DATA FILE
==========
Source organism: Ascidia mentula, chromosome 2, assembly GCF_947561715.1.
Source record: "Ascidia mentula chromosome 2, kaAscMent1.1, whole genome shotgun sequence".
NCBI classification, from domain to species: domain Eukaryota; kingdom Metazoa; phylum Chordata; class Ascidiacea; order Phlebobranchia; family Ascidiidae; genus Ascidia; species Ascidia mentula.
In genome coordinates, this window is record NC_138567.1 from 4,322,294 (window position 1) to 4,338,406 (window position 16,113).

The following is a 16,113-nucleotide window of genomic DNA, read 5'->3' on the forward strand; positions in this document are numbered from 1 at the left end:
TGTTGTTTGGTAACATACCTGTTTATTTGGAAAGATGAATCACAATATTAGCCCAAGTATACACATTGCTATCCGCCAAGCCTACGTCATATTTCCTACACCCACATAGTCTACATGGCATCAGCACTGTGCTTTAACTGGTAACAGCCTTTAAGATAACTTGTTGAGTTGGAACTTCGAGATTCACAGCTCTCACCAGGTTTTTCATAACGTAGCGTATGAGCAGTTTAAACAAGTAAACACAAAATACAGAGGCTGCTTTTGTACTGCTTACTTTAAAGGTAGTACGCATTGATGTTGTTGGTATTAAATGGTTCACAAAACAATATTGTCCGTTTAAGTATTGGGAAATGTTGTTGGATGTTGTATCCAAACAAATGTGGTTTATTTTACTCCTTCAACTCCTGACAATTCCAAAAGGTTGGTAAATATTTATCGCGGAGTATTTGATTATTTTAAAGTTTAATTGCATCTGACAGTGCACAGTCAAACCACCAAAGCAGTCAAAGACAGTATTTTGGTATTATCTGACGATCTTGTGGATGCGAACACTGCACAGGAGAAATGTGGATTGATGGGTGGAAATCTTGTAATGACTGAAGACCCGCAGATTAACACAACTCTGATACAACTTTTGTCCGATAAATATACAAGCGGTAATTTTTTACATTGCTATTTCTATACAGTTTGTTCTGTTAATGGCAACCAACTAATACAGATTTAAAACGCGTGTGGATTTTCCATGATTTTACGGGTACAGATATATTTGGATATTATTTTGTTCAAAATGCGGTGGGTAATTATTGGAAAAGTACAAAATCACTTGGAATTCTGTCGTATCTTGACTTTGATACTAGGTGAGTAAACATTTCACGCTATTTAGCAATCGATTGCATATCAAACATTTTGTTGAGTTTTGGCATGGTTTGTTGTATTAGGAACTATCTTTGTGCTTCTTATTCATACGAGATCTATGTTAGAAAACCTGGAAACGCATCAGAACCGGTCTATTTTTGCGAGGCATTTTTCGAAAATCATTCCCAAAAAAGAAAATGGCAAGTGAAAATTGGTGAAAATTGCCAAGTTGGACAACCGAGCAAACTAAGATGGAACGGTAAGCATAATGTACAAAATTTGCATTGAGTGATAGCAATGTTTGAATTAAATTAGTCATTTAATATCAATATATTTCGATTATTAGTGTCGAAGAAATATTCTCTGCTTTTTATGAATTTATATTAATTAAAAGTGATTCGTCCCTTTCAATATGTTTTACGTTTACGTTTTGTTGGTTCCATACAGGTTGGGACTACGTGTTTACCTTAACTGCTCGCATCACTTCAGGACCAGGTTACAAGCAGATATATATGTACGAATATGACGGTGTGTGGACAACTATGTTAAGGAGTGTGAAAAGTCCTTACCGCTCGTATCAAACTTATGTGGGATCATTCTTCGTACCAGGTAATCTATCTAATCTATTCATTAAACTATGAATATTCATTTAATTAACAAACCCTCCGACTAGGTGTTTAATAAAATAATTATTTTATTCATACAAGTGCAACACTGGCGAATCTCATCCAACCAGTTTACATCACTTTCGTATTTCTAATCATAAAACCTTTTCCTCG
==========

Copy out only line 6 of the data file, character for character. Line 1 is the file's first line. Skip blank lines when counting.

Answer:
TGTTGTTTGGTAACATACCTGTTTATTTGGAAAGATGAATCACAATATTAGCCCAAGTATACACATTGCTATCCGCCAAGCCTACGTCATATTTCCTACACCCACATAGTCTACATGGCATCAGCACTGTGCTTTAACTGGTAACAGCCTTTAAGATAACTTGTTGAGTTGGAACTTCGAGATTCACAGCTCTCACCAGGTTTTTCATAACGTAGCGTATGAGCAGTTTAAACAAGTAAACACAAAATACAGAGGCTGCTTTTGTACTGCTTACTTTAAAGGTAGTACGCATTGATGTTGTTGGTATTAAATGGTTCACAAAACAATATTGTCCGTTTAAGTATTGGGAAATGTTGTTGGATGTTGTATCCAAACAAATGTGGTTTATTTTACTCCTTCAACTCCTGACAATTCCAAAAGGTTGGTAAATATTTATCGCGGAGTATTTGATTATTTTAAAGTTTAATTGCATCTGACAGTGCACAGTCAAACCACCAAAGCAGTCAAAGACAGTATTTTGGTATTATCTGACGATCTTGTGGATGCGAACACTGCACAGGAGAAATGTGGATTGATGGGTGGAAATCTTGTAATGACTGAAGACCCGCAGATTAACACAACTCTGATACAACTTTTGTCCGATAAATATACAAGCGGTAATTTTTTACATTGCTATTTCTATACAGTTTGTTCTGTTAATGGCAACCAACTAATACAGATTTAAAACGCGTGTGGATTTTCCATGATTTTACGGGTACAGATATATTTGGATATTATTTTGTTCAAAATGCGGTGGGTAATTATTGGAAAAGTACAAAATCACTTGGAATTCTGTCGTATCTTGACTTTGATACTAGGTGAGTAAACATTTCACGCTATTTAGCAATCGATTGCATATCAAACATTTTGTTGAGTTTTGGCATGGTTTGTTGTATTAGGAACTATCTTTGTGCTTCTTATTCATACGAGATCTATGTTAGAAAACCTGGAAACGCATCAGAACCGGTCTATTTTTGCGAGGCATTTTTCGAAAATCATTCCCAAAAAAGAAAATGGCAAGTGAAAATTGGTGAAAATTGCCAAGTTGGACAACCGAGCAAACTAAGATGGAACGGTAAGCATAATGTACAAAATTTGCATTGAGTGATAGCAATGTTTGAATTAAATTAGTCATTTAATATCAATATATTTCGATTATTAGTGTCGAAGAAATATTCTCTGCTTTTTATGAATTTATATTAATTAAAAGTGATTCGTCCCTTTCAATATGTTTTACGTTTACGTTTTGTTGGTTCCATACAGGTTGGGACTACGTGTTTACCTTAACTGCTCGCATCACTTCAGGACCAGGTTACAAGCAGATATATATGTACGAATATGACGGTGTGTGGACAACTATGTTAAGGAGTGTGAAAAGTCCTTACCGCTCGTATCAAACTTATGTGGGATCATTCTTCGTACCAGGTAATCTATCTAATCTATTCATTAAACTATGAATATTCATTTAATTAACAAACCCTCCGACTAGGTGTTTAATAAAATAATTATTTTATTCATACAAGTGCAACACTGGCGAATCTCATCCAACCAGTTTACATCACTTTCGTATTTCTAATCATAAAACCTTTTCCTCG